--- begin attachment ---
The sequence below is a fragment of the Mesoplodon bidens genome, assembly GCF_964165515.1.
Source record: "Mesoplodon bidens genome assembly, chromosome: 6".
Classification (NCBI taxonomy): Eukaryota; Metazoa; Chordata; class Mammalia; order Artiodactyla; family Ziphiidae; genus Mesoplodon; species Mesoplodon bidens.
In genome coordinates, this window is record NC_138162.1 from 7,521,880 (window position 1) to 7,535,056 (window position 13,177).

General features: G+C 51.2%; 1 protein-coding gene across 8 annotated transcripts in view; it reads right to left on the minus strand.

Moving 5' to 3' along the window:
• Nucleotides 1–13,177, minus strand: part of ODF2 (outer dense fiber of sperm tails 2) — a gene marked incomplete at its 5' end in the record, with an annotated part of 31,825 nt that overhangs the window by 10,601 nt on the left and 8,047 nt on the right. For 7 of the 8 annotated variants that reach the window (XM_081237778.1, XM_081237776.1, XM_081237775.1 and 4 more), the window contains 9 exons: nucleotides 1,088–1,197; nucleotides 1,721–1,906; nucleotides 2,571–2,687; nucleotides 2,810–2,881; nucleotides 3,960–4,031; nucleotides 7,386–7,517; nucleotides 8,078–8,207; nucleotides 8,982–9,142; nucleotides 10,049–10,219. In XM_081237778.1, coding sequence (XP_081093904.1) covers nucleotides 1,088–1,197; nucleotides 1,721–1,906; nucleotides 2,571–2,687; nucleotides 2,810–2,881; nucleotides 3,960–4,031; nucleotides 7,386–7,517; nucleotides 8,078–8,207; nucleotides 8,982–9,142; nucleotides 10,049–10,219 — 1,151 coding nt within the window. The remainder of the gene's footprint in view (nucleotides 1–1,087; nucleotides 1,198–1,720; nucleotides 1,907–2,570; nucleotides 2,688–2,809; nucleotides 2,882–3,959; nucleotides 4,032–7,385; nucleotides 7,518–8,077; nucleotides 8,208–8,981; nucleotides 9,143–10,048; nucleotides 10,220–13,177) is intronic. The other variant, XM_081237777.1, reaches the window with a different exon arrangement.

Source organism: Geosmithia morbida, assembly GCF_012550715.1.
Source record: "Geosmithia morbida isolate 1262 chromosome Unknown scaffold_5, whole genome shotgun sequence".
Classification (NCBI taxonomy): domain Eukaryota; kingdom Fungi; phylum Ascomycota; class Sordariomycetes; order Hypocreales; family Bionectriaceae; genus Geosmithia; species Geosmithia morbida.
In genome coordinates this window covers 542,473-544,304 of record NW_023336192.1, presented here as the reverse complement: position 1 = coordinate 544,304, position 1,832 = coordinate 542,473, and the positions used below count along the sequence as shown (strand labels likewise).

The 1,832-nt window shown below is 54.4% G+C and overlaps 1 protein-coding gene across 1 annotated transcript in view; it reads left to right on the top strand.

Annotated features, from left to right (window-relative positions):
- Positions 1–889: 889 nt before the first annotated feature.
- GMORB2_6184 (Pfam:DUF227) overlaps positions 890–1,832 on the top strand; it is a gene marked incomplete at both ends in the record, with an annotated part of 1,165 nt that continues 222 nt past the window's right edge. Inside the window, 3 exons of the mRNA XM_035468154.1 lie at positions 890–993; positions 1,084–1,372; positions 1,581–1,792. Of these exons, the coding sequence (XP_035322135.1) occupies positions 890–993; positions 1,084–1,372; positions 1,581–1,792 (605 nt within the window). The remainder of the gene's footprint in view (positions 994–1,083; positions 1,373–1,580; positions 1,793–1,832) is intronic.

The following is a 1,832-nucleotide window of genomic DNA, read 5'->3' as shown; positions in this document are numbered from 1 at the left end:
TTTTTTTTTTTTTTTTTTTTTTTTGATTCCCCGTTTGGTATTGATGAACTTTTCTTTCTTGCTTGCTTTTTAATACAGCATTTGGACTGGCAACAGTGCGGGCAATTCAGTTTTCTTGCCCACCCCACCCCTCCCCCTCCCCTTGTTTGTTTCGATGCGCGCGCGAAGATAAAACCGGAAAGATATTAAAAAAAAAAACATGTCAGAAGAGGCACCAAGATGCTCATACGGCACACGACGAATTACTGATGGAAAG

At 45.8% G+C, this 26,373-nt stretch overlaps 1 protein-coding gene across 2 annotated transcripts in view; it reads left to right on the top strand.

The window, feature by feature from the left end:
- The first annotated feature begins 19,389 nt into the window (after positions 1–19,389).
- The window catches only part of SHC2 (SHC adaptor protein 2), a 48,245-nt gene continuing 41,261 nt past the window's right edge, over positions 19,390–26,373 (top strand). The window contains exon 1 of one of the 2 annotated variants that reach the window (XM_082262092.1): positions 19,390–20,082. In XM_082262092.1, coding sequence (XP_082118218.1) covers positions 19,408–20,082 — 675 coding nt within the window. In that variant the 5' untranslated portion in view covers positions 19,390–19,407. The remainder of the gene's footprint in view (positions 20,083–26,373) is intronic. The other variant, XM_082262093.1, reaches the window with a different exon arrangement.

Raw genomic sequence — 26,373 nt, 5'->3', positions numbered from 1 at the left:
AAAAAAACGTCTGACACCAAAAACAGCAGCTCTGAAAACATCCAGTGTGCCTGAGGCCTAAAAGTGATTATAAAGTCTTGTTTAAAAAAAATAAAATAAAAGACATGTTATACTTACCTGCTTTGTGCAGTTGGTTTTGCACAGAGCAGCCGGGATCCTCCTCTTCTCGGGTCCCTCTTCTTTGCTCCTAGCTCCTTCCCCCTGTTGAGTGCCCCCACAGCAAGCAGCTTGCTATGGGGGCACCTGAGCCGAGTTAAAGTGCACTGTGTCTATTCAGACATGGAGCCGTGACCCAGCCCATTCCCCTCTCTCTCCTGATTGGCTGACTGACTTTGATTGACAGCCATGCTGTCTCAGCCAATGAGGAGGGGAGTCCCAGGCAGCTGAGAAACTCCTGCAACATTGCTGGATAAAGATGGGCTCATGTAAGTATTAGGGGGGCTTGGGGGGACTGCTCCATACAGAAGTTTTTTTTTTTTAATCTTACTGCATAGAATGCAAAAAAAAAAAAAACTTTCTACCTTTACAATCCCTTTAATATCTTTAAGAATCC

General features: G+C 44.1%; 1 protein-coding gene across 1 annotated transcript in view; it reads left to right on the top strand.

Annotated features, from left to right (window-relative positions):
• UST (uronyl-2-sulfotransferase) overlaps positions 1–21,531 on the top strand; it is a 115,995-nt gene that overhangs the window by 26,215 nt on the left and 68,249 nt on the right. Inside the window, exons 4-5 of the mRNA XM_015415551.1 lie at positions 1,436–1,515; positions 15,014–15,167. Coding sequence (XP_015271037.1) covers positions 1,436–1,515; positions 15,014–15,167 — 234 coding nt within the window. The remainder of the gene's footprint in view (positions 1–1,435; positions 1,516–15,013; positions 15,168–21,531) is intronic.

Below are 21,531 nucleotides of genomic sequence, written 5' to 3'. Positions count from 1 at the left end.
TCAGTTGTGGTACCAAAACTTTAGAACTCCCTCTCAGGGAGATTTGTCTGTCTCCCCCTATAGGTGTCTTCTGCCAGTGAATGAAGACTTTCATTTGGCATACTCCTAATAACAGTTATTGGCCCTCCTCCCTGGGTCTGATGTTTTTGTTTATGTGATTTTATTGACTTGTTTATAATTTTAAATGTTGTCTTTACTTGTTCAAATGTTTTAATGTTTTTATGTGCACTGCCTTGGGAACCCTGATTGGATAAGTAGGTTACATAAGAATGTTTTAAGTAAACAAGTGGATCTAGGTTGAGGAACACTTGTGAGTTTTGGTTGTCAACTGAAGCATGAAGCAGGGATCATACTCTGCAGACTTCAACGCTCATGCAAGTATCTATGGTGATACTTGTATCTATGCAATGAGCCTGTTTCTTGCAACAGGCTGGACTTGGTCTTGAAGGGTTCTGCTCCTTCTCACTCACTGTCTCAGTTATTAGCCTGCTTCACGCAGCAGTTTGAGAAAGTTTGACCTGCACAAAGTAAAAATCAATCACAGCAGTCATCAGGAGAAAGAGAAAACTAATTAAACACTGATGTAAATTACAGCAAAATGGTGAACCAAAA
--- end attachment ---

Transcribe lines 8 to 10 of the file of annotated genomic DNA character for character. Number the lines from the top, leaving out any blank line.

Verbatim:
Source organism: Geosmithia morbida, assembly GCF_012550715.1.
Source record: "Geosmithia morbida isolate 1262 chromosome Unknown scaffold_5, whole genome shotgun sequence".
Classification (NCBI taxonomy): domain Eukaryota; kingdom Fungi; phylum Ascomycota; class Sordariomycetes; order Hypocreales; family Bionectriaceae; genus Geosmithia; species Geosmithia morbida.